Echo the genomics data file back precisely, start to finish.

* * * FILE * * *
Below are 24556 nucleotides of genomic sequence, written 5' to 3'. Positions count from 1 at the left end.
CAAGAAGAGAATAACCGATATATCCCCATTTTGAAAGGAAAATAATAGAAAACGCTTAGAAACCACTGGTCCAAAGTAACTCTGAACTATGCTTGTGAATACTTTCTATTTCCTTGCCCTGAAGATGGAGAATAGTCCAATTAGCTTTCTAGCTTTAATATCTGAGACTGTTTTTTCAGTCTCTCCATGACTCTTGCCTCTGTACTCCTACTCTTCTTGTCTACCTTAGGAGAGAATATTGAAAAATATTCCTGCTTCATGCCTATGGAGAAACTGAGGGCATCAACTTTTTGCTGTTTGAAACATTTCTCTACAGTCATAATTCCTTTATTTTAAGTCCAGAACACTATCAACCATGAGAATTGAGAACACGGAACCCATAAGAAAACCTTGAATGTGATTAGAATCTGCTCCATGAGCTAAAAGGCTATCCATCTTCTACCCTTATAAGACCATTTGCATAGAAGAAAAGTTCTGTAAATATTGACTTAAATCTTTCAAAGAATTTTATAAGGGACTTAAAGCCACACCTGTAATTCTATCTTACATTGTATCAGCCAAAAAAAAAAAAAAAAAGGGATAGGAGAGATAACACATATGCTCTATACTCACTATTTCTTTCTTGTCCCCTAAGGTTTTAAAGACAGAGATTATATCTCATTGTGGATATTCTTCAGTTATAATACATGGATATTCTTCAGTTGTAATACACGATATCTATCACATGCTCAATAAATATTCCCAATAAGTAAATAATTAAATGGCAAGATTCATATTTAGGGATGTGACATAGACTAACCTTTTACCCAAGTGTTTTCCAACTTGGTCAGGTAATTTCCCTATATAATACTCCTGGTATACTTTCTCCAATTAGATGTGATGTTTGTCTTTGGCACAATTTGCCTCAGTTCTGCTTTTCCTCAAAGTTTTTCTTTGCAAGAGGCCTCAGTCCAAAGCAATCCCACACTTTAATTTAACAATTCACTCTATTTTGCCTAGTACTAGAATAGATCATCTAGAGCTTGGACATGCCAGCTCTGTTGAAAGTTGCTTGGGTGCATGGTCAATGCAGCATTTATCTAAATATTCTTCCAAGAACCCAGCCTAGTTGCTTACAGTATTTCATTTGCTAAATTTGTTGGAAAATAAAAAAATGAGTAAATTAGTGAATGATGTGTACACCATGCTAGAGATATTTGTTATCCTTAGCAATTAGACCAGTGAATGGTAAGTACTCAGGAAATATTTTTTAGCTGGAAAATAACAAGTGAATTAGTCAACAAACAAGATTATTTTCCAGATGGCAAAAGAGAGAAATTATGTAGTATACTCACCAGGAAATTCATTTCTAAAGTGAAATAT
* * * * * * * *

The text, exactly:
Below are 24556 nucleotides of genomic sequence, written 5' to 3'. Positions count from 1 at the left end.
CAAGAAGAGAATAACCGATATATCCCCATTTTGAAAGGAAAATAATAGAAAACGCTTAGAAACCACTGGTCCAAAGTAACTCTGAACTATGCTTGTGAATACTTTCTATTTCCTTGCCCTGAAGATGGAGAATAGTCCAATTAGCTTTCTAGCTTTAATATCTGAGACTGTTTTTTCAGTCTCTCCATGACTCTTGCCTCTGTACTCCTACTCTTCTTGTCTACCTTAGGAGAGAATATTGAAAAATATTCCTGCTTCATGCCTATGGAGAAACTGAGGGCATCAACTTTTTGCTGTTTGAAACATTTCTCTACAGTCATAATTCCTTTATTTTAAGTCCAGAACACTATCAACCATGAGAATTGAGAACACGGAACCCATAAGAAAACCTTGAATGTGATTAGAATCTGCTCCATGAGCTAAAAGGCTATCCATCTTCTACCCTTATAAGACCATTTGCATAGAAGAAAAGTTCTGTAAATATTGACTTAAATCTTTCAAAGAATTTTATAAGGGACTTAAAGCCACACCTGTAATTCTATCTTACATTGTATCAGCCAAAAAAAAAAAAAAAAAGGGATAGGAGAGATAACACATATGCTCTATACTCACTATTTCTTTCTTGTCCCCTAAGGTTTTAAAGACAGAGATTATATCTCATTGTGGATATTCTTCAGTTATAATACATGGATATTCTTCAGTTGTAATACACGATATCTATCACATGCTCAATAAATATTCCCAATAAGTAAATAATTAAATGGCAAGATTCATATTTAGGGATGTGACATAGACTAACCTTTTACCCAAGTGTTTTCCAACTTGGTCAGGTAATTTCCCTATATAATACTCCTGGTATACTTTCTCCAATTAGATGTGATGTTTGTCTTTGGCACAATTTGCCTCAGTTCTGCTTTTCCTCAAAGTTTTTCTTTGCAAGAGGCCTCAGTCCAAAGCAATCCCACACTTTAATTTAACAATTCACTCTATTTTGCCTAGTACTAGAATAGATCATCTAGAGCTTGGACATGCCAGCTCTGTTGAAAGTTGCTTGGGTGCATGGTCAATGCAGCATTTATCTAAATATTCTTCCAAGAACCCAGCCTAGTTGCTTACAGTATTTCATTTGCTAAATTTGTTGGAAAATAAAAAAATGAGTAAATTAGTGAATGATGTGTACACCATGCTAGAGATATTTGTTATCCTTAGCAATTAGACCAGTGAATGGTAAGTACTCAGGAAATATTTTTTAGCTGGAAAATAACAAGTGAATTAGTCAACAAACAAGATTATTTTCCAGATGGCAAAAGAGAGAAATTATGTAGTATACTCACCAGGAAATTCATTTCTAAAGTGAAATAT